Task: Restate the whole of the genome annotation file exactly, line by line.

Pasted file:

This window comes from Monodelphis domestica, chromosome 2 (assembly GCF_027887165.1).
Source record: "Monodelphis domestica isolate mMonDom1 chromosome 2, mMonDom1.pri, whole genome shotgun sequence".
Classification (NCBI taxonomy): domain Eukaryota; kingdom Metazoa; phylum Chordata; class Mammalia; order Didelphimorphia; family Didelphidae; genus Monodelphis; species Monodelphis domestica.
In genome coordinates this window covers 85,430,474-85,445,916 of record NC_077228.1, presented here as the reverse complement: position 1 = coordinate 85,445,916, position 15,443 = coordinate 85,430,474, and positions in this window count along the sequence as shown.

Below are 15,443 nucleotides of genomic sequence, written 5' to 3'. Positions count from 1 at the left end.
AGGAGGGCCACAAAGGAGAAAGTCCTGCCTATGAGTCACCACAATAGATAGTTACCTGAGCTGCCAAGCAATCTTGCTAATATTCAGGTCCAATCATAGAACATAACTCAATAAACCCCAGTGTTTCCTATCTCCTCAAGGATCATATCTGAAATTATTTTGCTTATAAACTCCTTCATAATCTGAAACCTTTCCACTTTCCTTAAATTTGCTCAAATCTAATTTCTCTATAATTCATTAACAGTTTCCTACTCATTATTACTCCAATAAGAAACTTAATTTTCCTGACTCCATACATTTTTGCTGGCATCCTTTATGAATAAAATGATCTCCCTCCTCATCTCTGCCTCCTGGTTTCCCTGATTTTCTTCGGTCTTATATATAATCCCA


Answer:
This window comes from Monodelphis domestica, chromosome 2 (assembly GCF_027887165.1).
Source record: "Monodelphis domestica isolate mMonDom1 chromosome 2, mMonDom1.pri, whole genome shotgun sequence".
Classification (NCBI taxonomy): domain Eukaryota; kingdom Metazoa; phylum Chordata; class Mammalia; order Didelphimorphia; family Didelphidae; genus Monodelphis; species Monodelphis domestica.
In genome coordinates this window covers 85,430,474-85,445,916 of record NC_077228.1, presented here as the reverse complement: position 1 = coordinate 85,445,916, position 15,443 = coordinate 85,430,474, and positions in this window count along the sequence as shown.

Below are 15,443 nucleotides of genomic sequence, written 5' to 3'. Positions count from 1 at the left end.
AGGAGGGCCACAAAGGAGAAAGTCCTGCCTATGAGTCACCACAATAGATAGTTACCTGAGCTGCCAAGCAATCTTGCTAATATTCAGGTCCAATCATAGAACATAACTCAATAAACCCCAGTGTTTCCTATCTCCTCAAGGATCATATCTGAAATTATTTTGCTTATAAACTCCTTCATAATCTGAAACCTTTCCACTTTCCTTAAATTTGCTCAAATCTAATTTCTCTATAATTCATTAACAGTTTCCTACTCATTATTACTCCAATAAGAAACTTAATTTTCCTGACTCCATACATTTTTGCTGGCATCCTTTATGAATAAAATGATCTCCCTCCTCATCTCTGCCTCCTGGTTTCCCTGATTTTCTTCGGTCTTATATATAATCCCA